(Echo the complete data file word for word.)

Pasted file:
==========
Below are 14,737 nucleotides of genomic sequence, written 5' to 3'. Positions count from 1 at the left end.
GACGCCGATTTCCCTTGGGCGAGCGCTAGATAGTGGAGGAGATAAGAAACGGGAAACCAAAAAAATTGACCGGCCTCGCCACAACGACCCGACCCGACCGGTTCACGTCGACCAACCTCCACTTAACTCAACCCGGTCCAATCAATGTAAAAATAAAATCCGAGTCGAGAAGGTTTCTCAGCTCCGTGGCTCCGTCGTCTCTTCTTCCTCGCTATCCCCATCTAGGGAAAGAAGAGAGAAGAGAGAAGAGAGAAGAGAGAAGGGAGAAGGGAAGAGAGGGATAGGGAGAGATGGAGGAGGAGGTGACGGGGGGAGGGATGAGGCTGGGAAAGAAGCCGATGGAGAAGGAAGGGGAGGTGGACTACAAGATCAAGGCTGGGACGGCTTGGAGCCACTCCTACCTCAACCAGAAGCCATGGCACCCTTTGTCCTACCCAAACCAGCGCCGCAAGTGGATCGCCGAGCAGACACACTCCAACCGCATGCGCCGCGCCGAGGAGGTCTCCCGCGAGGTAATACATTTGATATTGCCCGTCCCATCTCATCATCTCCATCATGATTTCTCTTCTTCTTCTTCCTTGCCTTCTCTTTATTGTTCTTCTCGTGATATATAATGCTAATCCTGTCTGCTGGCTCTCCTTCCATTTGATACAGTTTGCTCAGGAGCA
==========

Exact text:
Below are 14,737 nucleotides of genomic sequence, written 5' to 3'. Positions count from 1 at the left end.
GACGCCGATTTCCCTTGGGCGAGCGCTAGATAGTGGAGGAGATAAGAAACGGGAAACCAAAAAAATTGACCGGCCTCGCCACAACGACCCGACCCGACCGGTTCACGTCGACCAACCTCCACTTAACTCAACCCGGTCCAATCAATGTAAAAATAAAATCCGAGTCGAGAAGGTTTCTCAGCTCCGTGGCTCCGTCGTCTCTTCTTCCTCGCTATCCCCATCTAGGGAAAGAAGAGAGAAGAGAGAAGAGAGAAGAGAGAAGGGAGAAGGGAAGAGAGGGATAGGGAGAGATGGAGGAGGAGGTGACGGGGGGAGGGATGAGGCTGGGAAAGAAGCCGATGGAGAAGGAAGGGGAGGTGGACTACAAGATCAAGGCTGGGACGGCTTGGAGCCACTCCTACCTCAACCAGAAGCCATGGCACCCTTTGTCCTACCCAAACCAGCGCCGCAAGTGGATCGCCGAGCAGACACACTCCAACCGCATGCGCCGCGCCGAGGAGGTCTCCCGCGAGGTAATACATTTGATATTGCCCGTCCCATCTCATCATCTCCATCATGATTTCTCTTCTTCTTCTTCCTTGCCTTCTCTTTATTGTTCTTCTCGTGATATATAATGCTAATCCTGTCTGCTGGCTCTCCTTCCATTTGATACAGTTTGCTCAGGAGCA